It’s amazing what can be accomplished when people work together. Humans are capable of so much. So much compassion. So much support. So much discovery, improvement, and advancement.
Just over sixty years ago, if a child was diagnosed with Cystic Fibrosis (CF), there was no expectation that they would live long enough to attend elementary school. A heartbreaking reality that too many had to face.
In 1955, a group of parents began collaborating with the belief that they could effect change. They formed the Cystic Fibrosis Foundation with the understanding that together, and with the help of families, friends, neighbors, and communities, they could achieve better care, treatment, and eventually find a cure for this devastating illness.
Although I was aware that Cystic Fibrosis was a lung disease, I’ll confess that was the extent of my knowledge on the subject. If you’re like I was, here are some sobering facts about CF.
- CF is a progressive, genetic disease that causes persistent lung infections and limits the ability to breathe over time. In people with CF, a defective gene causes a thick, sticky buildup of mucus in the lungs, pancreas, and other organs. In the lungs, the mucus clogs the airways and traps bacteria leading to infections, extensive lung damage, and eventually, respiratory failure. In the pancreas, the mucus prevents the release of digestive enzymes that allow the body to break down food and absorb vital nutrients.
- More than 30,000 people are living with cystic fibrosis in the United States (more than 70,000 worldwide).
- Approximately 1,000 new cases of CF are diagnosed each year.
- More than 75 percent of people with CF are diagnosed by age 2.
- Click here to learn more.
One more fact: Thanks to the efforts of the Cystic Fibrosis Foundation, and the countless volunteers, donors, employees, doctors, scientists, families, friends, and others it has brought together, today almost half of people with Cystic Fibrosis are age 18 or older. Many even live into their 30s, 40s, and beyond.
It's a great improvement, but there's still so much to be done. As folks associated with the CF Foundation say, they will not rest until CF stands for "Cure Found."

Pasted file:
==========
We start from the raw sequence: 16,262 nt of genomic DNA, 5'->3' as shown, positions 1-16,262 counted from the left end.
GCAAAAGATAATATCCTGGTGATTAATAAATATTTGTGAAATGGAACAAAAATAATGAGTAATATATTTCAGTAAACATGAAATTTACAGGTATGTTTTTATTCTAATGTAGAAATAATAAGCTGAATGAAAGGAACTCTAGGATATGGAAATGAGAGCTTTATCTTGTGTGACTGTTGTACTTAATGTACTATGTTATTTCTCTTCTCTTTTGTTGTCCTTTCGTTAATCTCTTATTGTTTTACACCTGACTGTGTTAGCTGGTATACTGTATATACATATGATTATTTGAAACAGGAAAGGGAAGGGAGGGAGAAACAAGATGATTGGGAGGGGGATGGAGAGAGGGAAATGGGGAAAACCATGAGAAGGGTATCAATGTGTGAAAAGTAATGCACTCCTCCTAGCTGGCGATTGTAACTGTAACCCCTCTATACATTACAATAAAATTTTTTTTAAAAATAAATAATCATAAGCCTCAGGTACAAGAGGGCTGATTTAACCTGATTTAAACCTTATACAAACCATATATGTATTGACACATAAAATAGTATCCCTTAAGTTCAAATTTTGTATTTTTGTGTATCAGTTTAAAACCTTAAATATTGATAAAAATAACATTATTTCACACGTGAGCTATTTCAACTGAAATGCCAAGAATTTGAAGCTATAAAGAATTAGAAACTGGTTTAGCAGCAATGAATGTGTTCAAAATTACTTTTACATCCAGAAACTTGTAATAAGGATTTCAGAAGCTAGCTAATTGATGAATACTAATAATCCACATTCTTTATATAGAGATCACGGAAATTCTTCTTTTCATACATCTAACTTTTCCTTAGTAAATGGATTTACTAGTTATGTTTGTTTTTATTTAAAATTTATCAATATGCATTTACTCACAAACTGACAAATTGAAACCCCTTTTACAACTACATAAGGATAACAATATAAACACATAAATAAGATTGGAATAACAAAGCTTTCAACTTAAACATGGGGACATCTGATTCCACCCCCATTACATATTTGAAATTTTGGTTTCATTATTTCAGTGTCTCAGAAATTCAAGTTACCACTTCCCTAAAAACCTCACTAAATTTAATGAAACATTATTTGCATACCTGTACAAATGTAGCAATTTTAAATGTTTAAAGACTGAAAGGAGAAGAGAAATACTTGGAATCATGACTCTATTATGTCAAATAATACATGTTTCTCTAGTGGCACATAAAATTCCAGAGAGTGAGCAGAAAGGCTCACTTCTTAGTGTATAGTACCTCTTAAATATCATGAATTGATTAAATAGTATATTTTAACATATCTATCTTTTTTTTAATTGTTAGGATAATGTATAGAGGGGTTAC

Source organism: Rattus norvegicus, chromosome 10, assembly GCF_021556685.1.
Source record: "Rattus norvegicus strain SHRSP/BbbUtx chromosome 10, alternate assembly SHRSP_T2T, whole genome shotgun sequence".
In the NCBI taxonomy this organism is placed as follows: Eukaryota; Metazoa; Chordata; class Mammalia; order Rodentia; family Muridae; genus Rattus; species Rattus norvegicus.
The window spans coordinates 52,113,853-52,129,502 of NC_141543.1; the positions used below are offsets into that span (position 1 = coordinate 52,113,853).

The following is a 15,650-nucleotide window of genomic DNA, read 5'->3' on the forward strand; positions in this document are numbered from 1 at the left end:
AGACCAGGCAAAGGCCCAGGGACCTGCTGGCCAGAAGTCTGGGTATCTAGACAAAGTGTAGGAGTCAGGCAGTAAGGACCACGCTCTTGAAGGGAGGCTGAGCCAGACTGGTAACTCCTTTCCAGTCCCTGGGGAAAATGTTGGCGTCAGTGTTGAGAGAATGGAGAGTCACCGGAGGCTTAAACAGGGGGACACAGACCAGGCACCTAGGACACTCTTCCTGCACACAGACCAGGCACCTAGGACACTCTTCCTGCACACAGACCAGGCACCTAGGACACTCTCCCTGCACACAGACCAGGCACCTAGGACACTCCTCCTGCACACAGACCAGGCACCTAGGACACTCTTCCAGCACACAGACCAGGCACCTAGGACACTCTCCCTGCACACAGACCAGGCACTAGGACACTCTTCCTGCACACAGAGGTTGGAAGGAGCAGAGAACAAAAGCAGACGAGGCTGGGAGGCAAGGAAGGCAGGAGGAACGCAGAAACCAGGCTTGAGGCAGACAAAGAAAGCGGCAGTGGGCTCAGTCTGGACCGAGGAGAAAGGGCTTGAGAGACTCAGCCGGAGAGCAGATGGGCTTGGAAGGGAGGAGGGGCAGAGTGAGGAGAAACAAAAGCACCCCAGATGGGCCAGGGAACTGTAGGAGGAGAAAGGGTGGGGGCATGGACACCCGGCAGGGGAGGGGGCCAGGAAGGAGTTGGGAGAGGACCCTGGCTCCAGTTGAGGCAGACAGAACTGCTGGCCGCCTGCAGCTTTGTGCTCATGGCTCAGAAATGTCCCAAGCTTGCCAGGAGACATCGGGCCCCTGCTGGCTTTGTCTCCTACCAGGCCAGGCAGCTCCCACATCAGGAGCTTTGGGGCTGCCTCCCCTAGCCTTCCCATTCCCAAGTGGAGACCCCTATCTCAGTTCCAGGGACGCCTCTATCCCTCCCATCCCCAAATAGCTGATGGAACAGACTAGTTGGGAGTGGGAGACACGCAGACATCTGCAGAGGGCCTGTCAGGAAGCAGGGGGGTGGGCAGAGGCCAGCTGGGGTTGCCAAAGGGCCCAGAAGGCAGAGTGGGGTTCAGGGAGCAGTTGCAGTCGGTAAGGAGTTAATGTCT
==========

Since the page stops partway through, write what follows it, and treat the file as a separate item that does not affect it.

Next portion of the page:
Most of us don't have the ability, knowledge, or resources to do genetic research. We may not know anyone with this rare disease. Yet, we all can play an integral part in finding a cure. The Great Strides event is a great place to start. In almost 500 cities across the country, the CF Foundation hosts this annual fund raising walk.
Just west of South Dakota's border with Minnesota, the city of Sioux Falls sits surrounded by expansive prairie. Vast distances and a seemingly endless horizon separate the few towns that exist in one of our nations least populated states. Yet these distances do nothing to dissuade the sense of community the residents have, as was evident when we showed up to help with the local Great Strides event.
More than just a conduit for raising much needed funds to help find a cure for CF, the walk proved to be a way for people impacted by this disease to come together, share support, stories, resources, or sometimes just hugs and laughs.
A festive atmosphere which included pizza, tailgating tents, music, and more was a reminder that this is all about hope. Indefatigable children living with CF were playing, laughing, and celebrating, some too young to understand what they're faced with, or what a positive influence their very existence has on those around them. Strong families that support each other through so much difficulty were there smiling, energetic, and proud.
It's when you're part of something so special, even if just for a day, that you're reminded of what we are all collectively capable of, when we work together.